16 Oct 2023

Owners of flood-damaged homes fear buyouts will leave them in debt

6:03 pm on 16 October 2023
One of the land slips that has forced evacuations and red or yellow stickered homes at Muriwai.

Auckland Council will buy out about 700 flood-damaged properties but some people are worried that will leave them with mortgage debt on houses they no longer own. Photo: RNZ / Nick Monro

Some Auckland residents with flood damaged homes are worried the proposed buyouts will leave them paying off debt for homes they will no longer own.

West Auckland Is Flooding surveyed its members last week, finding 35 percent of the 120 respondents would still have a mortgage to pay after any buyout.

Seventy percent said they would not be able to afford a similar property.

Auckland Council will buy out about 700 flood-damaged properties as part of a $2 billion cost-sharing storm package alongside government.

Later this month the council will start advising homeowners if they are eligible for a buyout because their homes are unliveable due to the unacceptable risk of future flooding and loss of life - category three.

For homes in this buyout category, Auckland Council will offer 95 percent of the pre-storm value of an insured property, less any insurance payout.

Amrita Aujla's Swanson home was yellow-stickered after the Auckland Anniversary flooding and she has been renting ever since.

She bought the home, her first, two years ago and spent more than $100,000 on renovations before it flooded.

"The market has already started picking up, from what it was pre-flood value. We will never be able to buy in Auckland, never," Aujla said.

"After all that we're left with nothing in our hands, we can't even buy again. It's not fair on people like us, we're full-time workers. It took me 10 years to buy that house."

Council has not yet determined how a property will be valued for a buyout but Aujla said her property's rateable value did not reflect the money she had spent on renovations.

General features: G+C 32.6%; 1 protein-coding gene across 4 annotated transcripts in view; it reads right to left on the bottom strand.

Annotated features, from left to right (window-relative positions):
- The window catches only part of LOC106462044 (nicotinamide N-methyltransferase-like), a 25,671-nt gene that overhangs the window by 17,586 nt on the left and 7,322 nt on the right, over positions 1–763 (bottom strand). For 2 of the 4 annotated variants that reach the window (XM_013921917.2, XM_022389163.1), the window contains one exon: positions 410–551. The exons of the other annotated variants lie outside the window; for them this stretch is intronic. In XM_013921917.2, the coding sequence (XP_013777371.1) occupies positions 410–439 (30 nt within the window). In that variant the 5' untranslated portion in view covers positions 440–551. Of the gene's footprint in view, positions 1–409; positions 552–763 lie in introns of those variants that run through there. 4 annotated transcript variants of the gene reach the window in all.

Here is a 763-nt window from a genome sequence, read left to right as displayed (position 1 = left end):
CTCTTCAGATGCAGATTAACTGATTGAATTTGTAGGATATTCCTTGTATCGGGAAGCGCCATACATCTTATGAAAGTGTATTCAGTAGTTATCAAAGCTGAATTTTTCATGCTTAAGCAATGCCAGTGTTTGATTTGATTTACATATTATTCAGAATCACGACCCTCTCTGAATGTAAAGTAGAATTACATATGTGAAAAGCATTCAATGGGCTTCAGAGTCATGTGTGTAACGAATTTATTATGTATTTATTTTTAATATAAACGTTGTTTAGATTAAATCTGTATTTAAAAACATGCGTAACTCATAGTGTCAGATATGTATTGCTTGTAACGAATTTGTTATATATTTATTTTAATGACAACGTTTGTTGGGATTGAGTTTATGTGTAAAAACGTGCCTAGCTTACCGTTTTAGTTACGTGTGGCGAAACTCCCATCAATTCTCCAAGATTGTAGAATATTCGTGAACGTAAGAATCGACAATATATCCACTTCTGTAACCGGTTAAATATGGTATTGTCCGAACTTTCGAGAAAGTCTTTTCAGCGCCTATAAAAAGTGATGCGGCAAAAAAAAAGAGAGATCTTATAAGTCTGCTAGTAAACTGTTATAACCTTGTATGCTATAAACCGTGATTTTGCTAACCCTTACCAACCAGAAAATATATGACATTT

Aujla said she just wanted out of the property, which had flooded repeatedly after storms in recent years.

Birkenhead resident Aleysha Knowles' townhouse flooded extensively in January and is still yellow-stickered and unliveable due to a slip on the neighbour's property.

She bought her house at a market peak two-and-a-half years ago and said she would be more than $200,000 in the red if offered a buyout based on a market valuation before the flood.

"I would end up having no house, possibly not having enough to pay off the mortgage, losing my entire deposit and everything I've put into the house. The thought of being homeless and facing a lifetime of renting is terrifying."

Knowles also questioned why council would retain 5 percent for administering the buyout - that would amount to almost $50,000 if her home was bought out.

"Why are we having to foot the bill of 5 percent for a home they are effectively going to own?"

"It is a kick in the guts. It's been nine months and we still don't know where we stand."

West Auckland Is Flooding and the Auckland Stickered Residents Group confirmed some insurers had contacted residents of flood-damaged homes to advise category three properties would not be re-insured.

"Many people in our group have been getting letters from their insurers saying once their policy is up for renewal they will no longer be up for reinsurance," said Knowles, who is part of the stickered residents group.

She was concerned that would have flow-on effects for people who chose not to accept a buyout.

"If the banks are then to turn around and say they too aren't going to lend on that property it becomes an unliveable, uninsurable unborrowable home that you are going to be forced to hand to the government at a massive loss to yourself."

Auckland Council said it acknowledged the stress and confusion.

"We are aware that some storm-affected property owners are being contacted by their insurance companies, in the possibility that their property could become a category two or three, and how this may affect their insurance in the future," it said.

"While we have no legal power over insurance, we have raised our concerns over this communication with the Insurance Council of New Zealand".

Council's group recovery manager Mat Tucker said it was still doing technical work to confirm categories for storm-affected homes.

He said an estimated 5000 individual assessments and 250 geotechnical inspections were needed across the region.

"When properties are confirmed as category three, we will begin individual conversations with property owners to commence a voluntary buyout process. We expect to begin conversations in late October," Tucker said.

"Timing will vary from property to property, based on their circumstances and we will communicate progress to individual property owners directly as soon as we can."

Later this month council's governing body will decide if funding will be available for private home owners requiring flood mitigation work on their property, category 2P properties.

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